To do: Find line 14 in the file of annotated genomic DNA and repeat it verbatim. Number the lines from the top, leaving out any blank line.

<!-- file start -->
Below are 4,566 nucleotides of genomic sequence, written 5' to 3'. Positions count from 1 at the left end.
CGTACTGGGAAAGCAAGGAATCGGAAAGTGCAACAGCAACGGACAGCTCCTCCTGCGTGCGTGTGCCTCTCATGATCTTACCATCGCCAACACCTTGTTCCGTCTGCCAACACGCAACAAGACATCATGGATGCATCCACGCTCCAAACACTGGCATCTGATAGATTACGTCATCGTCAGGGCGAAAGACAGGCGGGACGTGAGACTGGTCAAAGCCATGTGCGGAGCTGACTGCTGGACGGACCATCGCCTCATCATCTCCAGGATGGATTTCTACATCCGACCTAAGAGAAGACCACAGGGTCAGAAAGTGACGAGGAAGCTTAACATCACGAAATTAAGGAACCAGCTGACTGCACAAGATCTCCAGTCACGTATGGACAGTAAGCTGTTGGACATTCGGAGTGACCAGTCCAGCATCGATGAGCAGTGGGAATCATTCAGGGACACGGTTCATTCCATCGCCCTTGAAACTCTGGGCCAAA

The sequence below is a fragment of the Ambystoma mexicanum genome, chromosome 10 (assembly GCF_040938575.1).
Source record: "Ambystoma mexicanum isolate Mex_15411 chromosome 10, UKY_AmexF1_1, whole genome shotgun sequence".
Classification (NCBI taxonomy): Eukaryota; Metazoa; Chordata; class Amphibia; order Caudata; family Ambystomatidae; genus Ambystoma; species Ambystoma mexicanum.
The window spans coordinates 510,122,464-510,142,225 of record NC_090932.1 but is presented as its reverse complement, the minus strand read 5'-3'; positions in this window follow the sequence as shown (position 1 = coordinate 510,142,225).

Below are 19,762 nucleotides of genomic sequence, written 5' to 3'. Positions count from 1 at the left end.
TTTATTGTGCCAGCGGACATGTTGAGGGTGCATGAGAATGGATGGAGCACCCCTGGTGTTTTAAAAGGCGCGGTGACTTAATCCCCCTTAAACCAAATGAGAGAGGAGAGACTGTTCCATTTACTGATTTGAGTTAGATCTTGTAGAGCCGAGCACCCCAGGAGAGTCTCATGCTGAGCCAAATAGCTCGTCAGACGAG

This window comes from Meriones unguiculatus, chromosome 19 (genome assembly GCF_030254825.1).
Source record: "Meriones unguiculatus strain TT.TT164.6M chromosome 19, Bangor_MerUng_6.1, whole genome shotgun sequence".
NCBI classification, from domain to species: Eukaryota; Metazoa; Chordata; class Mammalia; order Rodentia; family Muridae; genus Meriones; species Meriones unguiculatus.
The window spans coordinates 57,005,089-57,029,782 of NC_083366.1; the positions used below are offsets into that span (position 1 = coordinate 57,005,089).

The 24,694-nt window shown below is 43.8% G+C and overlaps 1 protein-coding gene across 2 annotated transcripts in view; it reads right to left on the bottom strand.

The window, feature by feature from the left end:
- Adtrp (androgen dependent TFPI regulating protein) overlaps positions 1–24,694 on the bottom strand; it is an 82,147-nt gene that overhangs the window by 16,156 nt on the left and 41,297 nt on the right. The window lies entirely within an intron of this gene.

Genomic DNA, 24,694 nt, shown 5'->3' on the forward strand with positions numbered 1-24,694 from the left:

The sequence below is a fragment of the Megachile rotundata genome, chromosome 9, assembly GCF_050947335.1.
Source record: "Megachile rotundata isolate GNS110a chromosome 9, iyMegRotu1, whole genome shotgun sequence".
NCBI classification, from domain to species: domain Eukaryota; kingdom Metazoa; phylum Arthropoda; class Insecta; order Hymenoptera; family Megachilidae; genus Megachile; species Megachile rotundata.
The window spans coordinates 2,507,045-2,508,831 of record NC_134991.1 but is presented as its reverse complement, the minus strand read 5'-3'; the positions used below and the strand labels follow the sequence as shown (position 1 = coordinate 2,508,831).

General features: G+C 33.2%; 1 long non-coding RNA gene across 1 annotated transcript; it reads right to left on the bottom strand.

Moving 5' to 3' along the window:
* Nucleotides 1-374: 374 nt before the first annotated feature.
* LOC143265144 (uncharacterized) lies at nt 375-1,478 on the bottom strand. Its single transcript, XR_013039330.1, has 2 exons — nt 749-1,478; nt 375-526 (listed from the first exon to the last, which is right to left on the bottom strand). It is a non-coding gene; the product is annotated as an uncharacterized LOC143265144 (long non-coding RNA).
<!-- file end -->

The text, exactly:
The window, feature by feature from the left end: